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Journal Information
Vol. 34. Issue 9.
Pages 621-623 (November - December 2019)
Vol. 34. Issue 9.
Pages 621-623 (November - December 2019)
Letter to the Editor
DOI: 10.1016/j.nrleng.2017.07.009
Open Access
Usefulness of brain SPECT imaging in the study of recurrent hypersomnia: Kleine-Levin syndrome
Utilidad del SPECT cerebral en el estudio de la hipersomnia recurrente: síndrome de Kleine-Levin
D. Ramírez Ocaña
Corresponding author

Corresponding author.
, E. Espinosa Muñoz, C. Puentes Zarzuela
Unidad de Gestión Clínica de Medicina Nuclear, Hospital Regional Universitario Carlos Haya, Málaga, Spain
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Dear Editor:

Kleine-Levin syndrome is an infrequent neuropsychiatric disorder that manifests with recurrent, self-limited episodes of hypersomnia, normally accompanied by behavioural alterations (hypersexuality, irritability, and aggressiveness) and such cognitive alterations as confusion and hallucinations. It presents in the second decade of life, with a higher incidence in young men (4:1). Episodes last from 1 to 2 weeks, with complete remission of symptoms. Episodes may occur several times per year, separated by asymptomatic periods.1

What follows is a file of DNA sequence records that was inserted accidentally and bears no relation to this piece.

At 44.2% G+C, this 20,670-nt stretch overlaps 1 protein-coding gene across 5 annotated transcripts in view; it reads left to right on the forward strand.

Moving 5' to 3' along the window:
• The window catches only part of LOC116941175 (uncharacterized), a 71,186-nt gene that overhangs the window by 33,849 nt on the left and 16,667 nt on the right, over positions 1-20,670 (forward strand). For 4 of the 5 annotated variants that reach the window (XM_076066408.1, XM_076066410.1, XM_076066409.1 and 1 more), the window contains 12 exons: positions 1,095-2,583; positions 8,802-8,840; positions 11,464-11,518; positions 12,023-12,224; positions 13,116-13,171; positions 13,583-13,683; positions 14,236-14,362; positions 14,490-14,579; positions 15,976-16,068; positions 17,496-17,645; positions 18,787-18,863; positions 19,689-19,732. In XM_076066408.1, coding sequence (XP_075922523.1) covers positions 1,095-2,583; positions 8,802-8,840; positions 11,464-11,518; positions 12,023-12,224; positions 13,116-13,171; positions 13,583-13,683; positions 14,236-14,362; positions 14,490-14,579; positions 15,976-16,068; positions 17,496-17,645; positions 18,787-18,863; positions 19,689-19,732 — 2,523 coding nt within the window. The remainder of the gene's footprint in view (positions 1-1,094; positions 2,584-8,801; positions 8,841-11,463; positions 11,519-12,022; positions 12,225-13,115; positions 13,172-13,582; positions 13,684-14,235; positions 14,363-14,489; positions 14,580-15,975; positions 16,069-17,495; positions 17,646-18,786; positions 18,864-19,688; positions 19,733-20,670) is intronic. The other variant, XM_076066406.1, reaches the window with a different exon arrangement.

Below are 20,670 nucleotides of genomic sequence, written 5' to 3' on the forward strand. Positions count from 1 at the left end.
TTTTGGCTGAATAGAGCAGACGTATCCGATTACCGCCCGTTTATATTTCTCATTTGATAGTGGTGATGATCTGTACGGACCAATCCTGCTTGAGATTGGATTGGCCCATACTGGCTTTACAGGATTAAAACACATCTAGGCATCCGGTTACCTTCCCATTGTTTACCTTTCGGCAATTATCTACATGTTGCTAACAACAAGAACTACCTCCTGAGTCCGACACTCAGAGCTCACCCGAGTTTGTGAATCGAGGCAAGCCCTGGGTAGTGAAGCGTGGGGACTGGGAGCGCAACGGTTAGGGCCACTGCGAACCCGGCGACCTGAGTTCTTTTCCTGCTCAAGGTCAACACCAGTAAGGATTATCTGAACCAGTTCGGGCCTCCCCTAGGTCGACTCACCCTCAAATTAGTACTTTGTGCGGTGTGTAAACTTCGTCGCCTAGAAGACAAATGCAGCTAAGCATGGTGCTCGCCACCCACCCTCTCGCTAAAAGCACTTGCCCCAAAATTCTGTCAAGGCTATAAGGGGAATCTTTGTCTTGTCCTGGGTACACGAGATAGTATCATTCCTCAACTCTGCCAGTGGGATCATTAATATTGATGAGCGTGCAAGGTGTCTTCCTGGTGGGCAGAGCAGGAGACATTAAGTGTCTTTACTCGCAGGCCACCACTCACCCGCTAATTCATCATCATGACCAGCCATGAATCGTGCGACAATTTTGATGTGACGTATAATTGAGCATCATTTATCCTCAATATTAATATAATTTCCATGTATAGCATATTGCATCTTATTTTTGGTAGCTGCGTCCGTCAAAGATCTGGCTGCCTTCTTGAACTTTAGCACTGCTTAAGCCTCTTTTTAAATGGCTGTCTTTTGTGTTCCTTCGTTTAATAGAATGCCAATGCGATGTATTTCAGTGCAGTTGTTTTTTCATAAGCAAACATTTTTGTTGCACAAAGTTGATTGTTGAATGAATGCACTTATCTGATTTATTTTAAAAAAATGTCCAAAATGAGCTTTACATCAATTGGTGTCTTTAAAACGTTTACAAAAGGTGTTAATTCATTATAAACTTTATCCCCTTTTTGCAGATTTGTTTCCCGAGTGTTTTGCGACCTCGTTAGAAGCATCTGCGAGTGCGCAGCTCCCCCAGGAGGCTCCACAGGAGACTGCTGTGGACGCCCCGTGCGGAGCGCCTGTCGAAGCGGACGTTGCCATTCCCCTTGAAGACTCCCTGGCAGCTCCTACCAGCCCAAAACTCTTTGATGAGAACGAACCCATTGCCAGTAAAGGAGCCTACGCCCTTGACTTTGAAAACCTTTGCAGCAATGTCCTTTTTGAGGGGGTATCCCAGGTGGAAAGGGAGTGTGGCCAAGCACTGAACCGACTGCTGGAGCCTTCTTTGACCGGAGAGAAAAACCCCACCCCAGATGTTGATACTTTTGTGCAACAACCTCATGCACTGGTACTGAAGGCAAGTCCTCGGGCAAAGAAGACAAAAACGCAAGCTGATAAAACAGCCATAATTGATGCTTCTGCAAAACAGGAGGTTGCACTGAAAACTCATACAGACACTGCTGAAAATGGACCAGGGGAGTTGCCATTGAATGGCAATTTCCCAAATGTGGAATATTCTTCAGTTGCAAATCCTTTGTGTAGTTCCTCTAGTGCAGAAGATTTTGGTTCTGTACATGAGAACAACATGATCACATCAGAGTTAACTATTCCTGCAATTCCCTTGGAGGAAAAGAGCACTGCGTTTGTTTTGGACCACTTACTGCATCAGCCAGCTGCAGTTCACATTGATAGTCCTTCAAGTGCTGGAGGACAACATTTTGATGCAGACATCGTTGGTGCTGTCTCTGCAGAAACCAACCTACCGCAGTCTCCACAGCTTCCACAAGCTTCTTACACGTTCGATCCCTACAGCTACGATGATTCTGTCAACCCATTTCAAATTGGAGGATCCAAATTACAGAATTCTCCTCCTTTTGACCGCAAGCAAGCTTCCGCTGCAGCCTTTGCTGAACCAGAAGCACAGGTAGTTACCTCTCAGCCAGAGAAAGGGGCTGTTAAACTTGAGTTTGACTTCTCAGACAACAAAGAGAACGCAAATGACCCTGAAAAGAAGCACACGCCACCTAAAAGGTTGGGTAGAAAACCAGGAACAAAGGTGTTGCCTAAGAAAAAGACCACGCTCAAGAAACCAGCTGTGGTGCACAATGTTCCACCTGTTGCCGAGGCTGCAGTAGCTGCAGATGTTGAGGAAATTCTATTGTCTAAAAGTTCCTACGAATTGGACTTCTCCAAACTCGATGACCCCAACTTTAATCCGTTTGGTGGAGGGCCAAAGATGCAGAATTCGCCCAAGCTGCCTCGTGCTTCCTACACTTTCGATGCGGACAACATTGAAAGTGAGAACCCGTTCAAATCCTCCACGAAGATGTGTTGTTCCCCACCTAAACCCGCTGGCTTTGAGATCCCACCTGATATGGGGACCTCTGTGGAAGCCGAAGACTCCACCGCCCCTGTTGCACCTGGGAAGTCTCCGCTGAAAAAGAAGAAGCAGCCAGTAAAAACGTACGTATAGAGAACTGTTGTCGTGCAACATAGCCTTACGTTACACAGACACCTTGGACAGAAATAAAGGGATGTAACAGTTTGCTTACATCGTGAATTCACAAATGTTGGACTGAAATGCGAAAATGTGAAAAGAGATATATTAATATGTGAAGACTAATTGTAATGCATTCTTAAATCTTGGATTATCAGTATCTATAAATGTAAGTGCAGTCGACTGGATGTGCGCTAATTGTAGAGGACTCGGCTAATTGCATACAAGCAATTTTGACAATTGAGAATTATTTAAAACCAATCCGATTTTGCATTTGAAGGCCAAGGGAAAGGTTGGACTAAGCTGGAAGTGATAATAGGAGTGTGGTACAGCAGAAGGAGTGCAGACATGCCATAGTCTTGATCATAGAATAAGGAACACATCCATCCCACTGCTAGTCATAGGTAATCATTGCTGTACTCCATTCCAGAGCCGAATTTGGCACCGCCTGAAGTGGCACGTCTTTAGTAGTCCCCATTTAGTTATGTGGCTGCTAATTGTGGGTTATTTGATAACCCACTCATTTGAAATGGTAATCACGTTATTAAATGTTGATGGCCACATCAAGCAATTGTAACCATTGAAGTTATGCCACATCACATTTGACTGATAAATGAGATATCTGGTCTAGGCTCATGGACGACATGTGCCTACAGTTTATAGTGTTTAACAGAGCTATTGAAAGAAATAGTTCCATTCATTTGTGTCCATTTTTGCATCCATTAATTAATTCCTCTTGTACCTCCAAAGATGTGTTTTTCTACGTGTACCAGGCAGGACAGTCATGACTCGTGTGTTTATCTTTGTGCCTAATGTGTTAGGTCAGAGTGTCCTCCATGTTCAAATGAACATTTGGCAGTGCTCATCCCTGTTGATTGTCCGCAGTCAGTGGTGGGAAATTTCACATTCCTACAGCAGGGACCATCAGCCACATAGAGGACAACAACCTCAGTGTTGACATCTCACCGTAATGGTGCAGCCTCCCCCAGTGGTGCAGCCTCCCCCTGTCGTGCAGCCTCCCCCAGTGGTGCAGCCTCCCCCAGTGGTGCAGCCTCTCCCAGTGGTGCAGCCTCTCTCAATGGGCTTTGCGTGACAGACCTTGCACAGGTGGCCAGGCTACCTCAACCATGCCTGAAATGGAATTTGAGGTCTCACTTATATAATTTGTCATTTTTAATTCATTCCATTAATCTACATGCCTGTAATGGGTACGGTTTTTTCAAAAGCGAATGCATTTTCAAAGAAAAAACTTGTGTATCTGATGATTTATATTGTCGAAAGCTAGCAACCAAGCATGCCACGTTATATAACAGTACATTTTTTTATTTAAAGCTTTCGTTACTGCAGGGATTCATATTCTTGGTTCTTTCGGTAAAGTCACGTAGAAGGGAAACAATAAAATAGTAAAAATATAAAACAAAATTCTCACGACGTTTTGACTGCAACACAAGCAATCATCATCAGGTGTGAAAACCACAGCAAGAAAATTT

We present the case of a 17-year-old patient who, after symptoms of increased bowel activity, nausea, and low-grade fever, began to present a marked increase in somnolence, sleeping up to 20hours per day; he was admitted to the internal medicine department. During his hospital stay, he underwent a blood test, head CT scan, brain MRI scan, chest and abdomen CT scan, EEG, polysomnography, and waking EEG; none revealed significant findings. The multiple sleep latency test revealed a mean sleep latency above 10min (14min) and did not show REM sleep in any sleep attempt. The CSF study showed a mildly elevated protein level. Considering a possible emotional origin, the psychiatry department assessed the patient on 3 occasions, with no abnormal findings and no dysfunction in the school or family setting.

Since the patient did not meet criteria for narcolepsy or idiopathic hypersomnia, and considering the history of gastrointestinal involvement and high CSF protein level, he was discharged with an initial diagnosis of post-infectious encephalitis, not ruling out other secondary origins of the symptoms. We started empiric outpatient treatment with prednisone on a tapering schedule, starting at 70mg and decreasing by 10mg/week.

Several days later, he was admitted to the neurology department due to excessive hours of daytime sleep (up to 20hours per day). Considering his tendency to sleep, hyperphagia, and behavioural alterations during wakefulness, and the presence of a gastrointestinal infection as the trigger factor for the symptoms, he was diagnosed with recurrent encephalitis. A brain perfusion SPECT scan revealed a cortical activity pattern not corresponding with the patient's age; the alterations observed were compatible with clinical suspicion of Kleine-Levin syndrome (Fig. 1).